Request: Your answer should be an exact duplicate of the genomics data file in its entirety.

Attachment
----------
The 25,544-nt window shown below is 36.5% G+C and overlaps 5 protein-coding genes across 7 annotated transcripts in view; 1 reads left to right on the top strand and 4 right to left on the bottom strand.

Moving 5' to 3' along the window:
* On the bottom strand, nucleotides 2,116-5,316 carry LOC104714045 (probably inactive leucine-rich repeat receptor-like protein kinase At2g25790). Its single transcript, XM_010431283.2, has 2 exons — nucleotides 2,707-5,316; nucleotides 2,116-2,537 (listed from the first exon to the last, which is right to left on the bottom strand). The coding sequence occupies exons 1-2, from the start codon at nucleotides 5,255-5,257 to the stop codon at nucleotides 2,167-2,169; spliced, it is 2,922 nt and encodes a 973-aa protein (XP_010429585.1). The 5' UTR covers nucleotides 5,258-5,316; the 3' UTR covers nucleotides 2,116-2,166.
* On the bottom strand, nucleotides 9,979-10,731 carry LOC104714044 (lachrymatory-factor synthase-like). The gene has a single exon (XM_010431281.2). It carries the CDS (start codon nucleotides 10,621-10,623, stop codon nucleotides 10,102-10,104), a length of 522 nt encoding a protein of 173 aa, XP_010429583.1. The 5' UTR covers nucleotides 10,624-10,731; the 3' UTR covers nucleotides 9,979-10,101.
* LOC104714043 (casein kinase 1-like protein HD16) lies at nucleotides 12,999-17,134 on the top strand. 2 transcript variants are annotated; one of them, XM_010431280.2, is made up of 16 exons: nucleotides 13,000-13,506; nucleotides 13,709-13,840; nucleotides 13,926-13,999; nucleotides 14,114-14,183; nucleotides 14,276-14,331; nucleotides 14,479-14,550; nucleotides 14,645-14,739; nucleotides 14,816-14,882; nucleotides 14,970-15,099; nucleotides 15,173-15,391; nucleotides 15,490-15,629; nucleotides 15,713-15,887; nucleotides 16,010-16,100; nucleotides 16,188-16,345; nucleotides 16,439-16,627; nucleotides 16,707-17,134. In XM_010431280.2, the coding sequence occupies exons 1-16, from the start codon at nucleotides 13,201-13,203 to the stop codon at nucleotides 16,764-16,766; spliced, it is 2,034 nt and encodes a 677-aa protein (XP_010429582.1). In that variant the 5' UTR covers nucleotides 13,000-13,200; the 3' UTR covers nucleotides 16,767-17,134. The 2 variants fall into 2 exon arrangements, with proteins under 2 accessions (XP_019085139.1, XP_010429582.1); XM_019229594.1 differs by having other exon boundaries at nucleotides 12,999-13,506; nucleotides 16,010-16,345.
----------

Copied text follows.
The 25,544-nt window shown below is 36.5% G+C and overlaps 5 protein-coding genes across 7 annotated transcripts in view; 1 reads left to right on the top strand and 4 right to left on the bottom strand.

Moving 5' to 3' along the window:
* On the bottom strand, nucleotides 2,116-5,316 carry LOC104714045 (probably inactive leucine-rich repeat receptor-like protein kinase At2g25790). Its single transcript, XM_010431283.2, has 2 exons — nucleotides 2,707-5,316; nucleotides 2,116-2,537 (listed from the first exon to the last, which is right to left on the bottom strand). The coding sequence occupies exons 1-2, from the start codon at nucleotides 5,255-5,257 to the stop codon at nucleotides 2,167-2,169; spliced, it is 2,922 nt and encodes a 973-aa protein (XP_010429585.1). The 5' UTR covers nucleotides 5,258-5,316; the 3' UTR covers nucleotides 2,116-2,166.
* On the bottom strand, nucleotides 9,979-10,731 carry LOC104714044 (lachrymatory-factor synthase-like). The gene has a single exon (XM_010431281.2). It carries the CDS (start codon nucleotides 10,621-10,623, stop codon nucleotides 10,102-10,104), a length of 522 nt encoding a protein of 173 aa, XP_010429583.1. The 5' UTR covers nucleotides 10,624-10,731; the 3' UTR covers nucleotides 9,979-10,101.
* LOC104714043 (casein kinase 1-like protein HD16) lies at nucleotides 12,999-17,134 on the top strand. 2 transcript variants are annotated; one of them, XM_010431280.2, is made up of 16 exons: nucleotides 13,000-13,506; nucleotides 13,709-13,840; nucleotides 13,926-13,999; nucleotides 14,114-14,183; nucleotides 14,276-14,331; nucleotides 14,479-14,550; nucleotides 14,645-14,739; nucleotides 14,816-14,882; nucleotides 14,970-15,099; nucleotides 15,173-15,391; nucleotides 15,490-15,629; nucleotides 15,713-15,887; nucleotides 16,010-16,100; nucleotides 16,188-16,345; nucleotides 16,439-16,627; nucleotides 16,707-17,134. In XM_010431280.2, the coding sequence occupies exons 1-16, from the start codon at nucleotides 13,201-13,203 to the stop codon at nucleotides 16,764-16,766; spliced, it is 2,034 nt and encodes a 677-aa protein (XP_010429582.1). In that variant the 5' UTR covers nucleotides 13,000-13,200; the 3' UTR covers nucleotides 16,767-17,134. The 2 variants fall into 2 exon arrangements, with proteins under 2 accessions (XP_019085139.1, XP_010429582.1); XM_019229594.1 differs by having other exon boundaries at nucleotides 12,999-13,506; nucleotides 16,010-16,345.